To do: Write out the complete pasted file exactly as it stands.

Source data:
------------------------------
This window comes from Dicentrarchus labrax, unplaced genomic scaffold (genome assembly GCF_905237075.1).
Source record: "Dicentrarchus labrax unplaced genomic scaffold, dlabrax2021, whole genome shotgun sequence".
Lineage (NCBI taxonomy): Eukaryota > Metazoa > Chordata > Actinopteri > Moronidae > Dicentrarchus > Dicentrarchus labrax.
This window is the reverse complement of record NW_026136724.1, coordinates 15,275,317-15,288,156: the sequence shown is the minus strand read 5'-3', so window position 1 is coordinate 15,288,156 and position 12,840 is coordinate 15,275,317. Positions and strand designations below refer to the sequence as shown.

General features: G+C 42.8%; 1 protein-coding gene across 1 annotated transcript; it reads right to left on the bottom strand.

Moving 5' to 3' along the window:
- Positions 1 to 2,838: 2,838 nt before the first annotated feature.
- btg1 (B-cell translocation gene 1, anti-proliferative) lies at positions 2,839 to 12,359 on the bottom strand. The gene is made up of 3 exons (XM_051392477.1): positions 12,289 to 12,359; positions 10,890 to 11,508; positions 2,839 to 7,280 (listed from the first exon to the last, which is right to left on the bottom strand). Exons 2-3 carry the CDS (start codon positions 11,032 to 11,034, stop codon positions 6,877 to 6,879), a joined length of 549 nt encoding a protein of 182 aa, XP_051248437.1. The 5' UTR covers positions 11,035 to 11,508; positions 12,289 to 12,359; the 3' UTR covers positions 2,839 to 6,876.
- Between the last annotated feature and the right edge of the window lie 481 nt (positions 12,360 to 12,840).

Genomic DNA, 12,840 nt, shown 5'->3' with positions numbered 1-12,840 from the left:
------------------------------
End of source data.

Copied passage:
This window comes from Dicentrarchus labrax, unplaced genomic scaffold (genome assembly GCF_905237075.1).
Source record: "Dicentrarchus labrax unplaced genomic scaffold, dlabrax2021, whole genome shotgun sequence".
Lineage (NCBI taxonomy): Eukaryota > Metazoa > Chordata > Actinopteri > Moronidae > Dicentrarchus > Dicentrarchus labrax.
This window is the reverse complement of record NW_026136724.1, coordinates 15,275,317-15,288,156: the sequence shown is the minus strand read 5'-3', so window position 1 is coordinate 15,288,156 and position 12,840 is coordinate 15,275,317. Positions and strand designations below refer to the sequence as shown.

General features: G+C 42.8%; 1 protein-coding gene across 1 annotated transcript; it reads right to left on the bottom strand.

Moving 5' to 3' along the window:
- Positions 1 to 2,838: 2,838 nt before the first annotated feature.
- btg1 (B-cell translocation gene 1, anti-proliferative) lies at positions 2,839 to 12,359 on the bottom strand. The gene is made up of 3 exons (XM_051392477.1): positions 12,289 to 12,359; positions 10,890 to 11,508; positions 2,839 to 7,280 (listed from the first exon to the last, which is right to left on the bottom strand). Exons 2-3 carry the CDS (start codon positions 11,032 to 11,034, stop codon positions 6,877 to 6,879), a joined length of 549 nt encoding a protein of 182 aa, XP_051248437.1. The 5' UTR covers positions 11,035 to 11,508; positions 12,289 to 12,359; the 3' UTR covers positions 2,839 to 6,876.
- Between the last annotated feature and the right edge of the window lie 481 nt (positions 12,360 to 12,840).

Genomic DNA, 12,840 nt, shown 5'->3' with positions numbered 1-12,840 from the left: